Bringing the New Puppy Home

by Patrice on March 23, 2011 · 2 comments

in Pets

Mom and the kids have finally decided to get a new puppy after weeks of researching what type of pet is best suited to their lifestyle and budget. Now it’s time to bring the new family member into the home and enjoy. The single mom knows it will change her schedule, but is prepared to deal with the changes for the benefits that will be reaped by the new companion.

No matter how young your children are, they seem like giants to the new puppy. The single mom who is successful in her attempts to socialize the addition of the new family member has already instructed the kids not to make sudden moves toward the puppy, but instead encourage him to come to them for gentle and loving interaction. No matter how well the kids seem to have understood the need, never leave the kids and new puppy unattended.

Puppies are babies; they need a lot of sleep. Sometimes after time spent playing they will simply curl up where they are for a nap. Pick the sleeping puppy up and put him in his sleep area so that he will not be disturbed.

A puppy cannot be expected to sleep through the night without having to go potty. Be prepared to either provide an easy to clean space for the puppy to use or be prepared to wake up at regular intervals during the night and take the puppy to the place you have decided is the best place for him to use. Many people start the puppy out by paper training him, while others are determined to have the puppy learn that an outside spot is the acceptable place for elimination. Don’t expect that these special attentions will keep accidents from happening, but when the puppy has done his duty in the right place remember to reward him with a food treat or special praising affection.

A puppy will often whine and cry during the first nights separated from his mother. Instruct the kids not to go to the puppy each time he cries during the night, as it will only encourage him to continue the behavior when he wants attention. Instead, try leaving a night light on in the pets sleeping area and have a radio or other sound source playing softly so that the puppy doesn’t feel lonely and isolated.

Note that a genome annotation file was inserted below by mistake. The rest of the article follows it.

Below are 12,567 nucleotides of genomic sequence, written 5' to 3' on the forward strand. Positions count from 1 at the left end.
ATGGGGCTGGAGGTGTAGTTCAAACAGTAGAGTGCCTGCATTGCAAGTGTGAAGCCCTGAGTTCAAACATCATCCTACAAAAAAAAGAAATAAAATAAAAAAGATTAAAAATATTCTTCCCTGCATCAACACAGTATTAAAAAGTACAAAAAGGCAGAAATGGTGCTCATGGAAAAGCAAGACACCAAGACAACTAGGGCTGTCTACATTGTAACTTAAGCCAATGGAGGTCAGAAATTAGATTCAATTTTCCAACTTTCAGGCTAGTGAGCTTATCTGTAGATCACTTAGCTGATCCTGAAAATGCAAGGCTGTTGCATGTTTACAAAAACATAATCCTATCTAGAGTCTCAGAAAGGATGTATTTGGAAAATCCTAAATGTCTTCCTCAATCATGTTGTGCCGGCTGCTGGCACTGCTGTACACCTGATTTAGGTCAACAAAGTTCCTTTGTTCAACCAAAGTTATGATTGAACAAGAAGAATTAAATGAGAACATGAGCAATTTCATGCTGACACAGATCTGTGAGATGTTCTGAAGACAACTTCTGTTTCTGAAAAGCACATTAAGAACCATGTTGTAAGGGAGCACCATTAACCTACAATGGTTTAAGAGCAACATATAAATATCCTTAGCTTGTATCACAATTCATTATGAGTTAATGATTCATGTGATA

Make sure your puppy knows that he is not to react negatively when he’s interrupted while eating or sleeping. Your calmness when taking his food away or picking him up while he’s sleeping and your loving praise when he calmly accepts the actions will help socialize him into the family and make it easier to take him into crowds when he is old enough to accompany the family.

One advantage for the single mom is that she has a reason to make the kids pick up after themselves. Remind them that the puppy is going to think that toys left on the floor belong to him, and that there is a good chance that they will be chewed on.


About Patrice

Patrice Campbell is a freelance writer working from the Denver area. Campbell started her writing career in the 1980’s, working for several Wisconsin local papers as a news, human interest and features writer, as well as a photographer.

{ 2 comments… read them below or add one }

Claire March 28, 2011 at 6:02 am

This is true, puppies really needs a lot of care and attention juts like babies. You can’t allow them to roam around the house unattended. And with kids, I agree that they should be taught how to be gentle and caring, this is the best training for them to be pet loving children.


Savannah March 29, 2011 at 10:25 am

If you’re not ready for a puppy and all the care and attention they need, try a less needy animal – a cat, a fish, etc.


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